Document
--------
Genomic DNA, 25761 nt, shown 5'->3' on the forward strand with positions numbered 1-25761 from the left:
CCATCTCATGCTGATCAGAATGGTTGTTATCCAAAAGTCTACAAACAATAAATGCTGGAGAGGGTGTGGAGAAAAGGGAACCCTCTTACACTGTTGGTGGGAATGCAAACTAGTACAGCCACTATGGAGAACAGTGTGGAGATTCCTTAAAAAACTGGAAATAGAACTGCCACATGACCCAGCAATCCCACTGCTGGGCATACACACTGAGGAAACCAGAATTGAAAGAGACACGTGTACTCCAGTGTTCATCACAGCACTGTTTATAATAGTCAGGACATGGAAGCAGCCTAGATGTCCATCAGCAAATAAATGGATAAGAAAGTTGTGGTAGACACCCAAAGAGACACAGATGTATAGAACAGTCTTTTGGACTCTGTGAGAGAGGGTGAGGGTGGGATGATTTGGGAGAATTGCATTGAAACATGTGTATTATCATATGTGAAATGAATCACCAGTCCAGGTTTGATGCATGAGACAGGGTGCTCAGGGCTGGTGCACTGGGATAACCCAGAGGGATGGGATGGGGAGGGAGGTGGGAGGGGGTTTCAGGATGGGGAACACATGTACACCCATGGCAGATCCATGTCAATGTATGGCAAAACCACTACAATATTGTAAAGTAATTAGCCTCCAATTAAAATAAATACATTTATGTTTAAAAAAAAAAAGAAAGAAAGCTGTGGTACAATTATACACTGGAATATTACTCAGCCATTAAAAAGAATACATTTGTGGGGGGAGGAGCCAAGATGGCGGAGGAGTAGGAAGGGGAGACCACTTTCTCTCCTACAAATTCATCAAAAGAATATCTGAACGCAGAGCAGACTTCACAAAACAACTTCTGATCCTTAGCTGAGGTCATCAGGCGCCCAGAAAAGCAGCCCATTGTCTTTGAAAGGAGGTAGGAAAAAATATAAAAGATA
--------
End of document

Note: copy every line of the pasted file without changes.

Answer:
Genomic DNA, 25761 nt, shown 5'->3' on the forward strand with positions numbered 1-25761 from the left:
CCATCTCATGCTGATCAGAATGGTTGTTATCCAAAAGTCTACAAACAATAAATGCTGGAGAGGGTGTGGAGAAAAGGGAACCCTCTTACACTGTTGGTGGGAATGCAAACTAGTACAGCCACTATGGAGAACAGTGTGGAGATTCCTTAAAAAACTGGAAATAGAACTGCCACATGACCCAGCAATCCCACTGCTGGGCATACACACTGAGGAAACCAGAATTGAAAGAGACACGTGTACTCCAGTGTTCATCACAGCACTGTTTATAATAGTCAGGACATGGAAGCAGCCTAGATGTCCATCAGCAAATAAATGGATAAGAAAGTTGTGGTAGACACCCAAAGAGACACAGATGTATAGAACAGTCTTTTGGACTCTGTGAGAGAGGGTGAGGGTGGGATGATTTGGGAGAATTGCATTGAAACATGTGTATTATCATATGTGAAATGAATCACCAGTCCAGGTTTGATGCATGAGACAGGGTGCTCAGGGCTGGTGCACTGGGATAACCCAGAGGGATGGGATGGGGAGGGAGGTGGGAGGGGGTTTCAGGATGGGGAACACATGTACACCCATGGCAGATCCATGTCAATGTATGGCAAAACCACTACAATATTGTAAAGTAATTAGCCTCCAATTAAAATAAATACATTTATGTTTAAAAAAAAAAAGAAAGAAAGCTGTGGTACAATTATACACTGGAATATTACTCAGCCATTAAAAAGAATACATTTGTGGGGGGAGGAGCCAAGATGGCGGAGGAGTAGGAAGGGGAGACCACTTTCTCTCCTACAAATTCATCAAAAGAATATCTGAACGCAGAGCAGACTTCACAAAACAACTTCTGATCCTTAGCTGAGGTCATCAGGCGCCCAGAAAAGCAGCCCATTGTCTTTGAAAGGAGGTAGGAAAAAATATAAAAGATA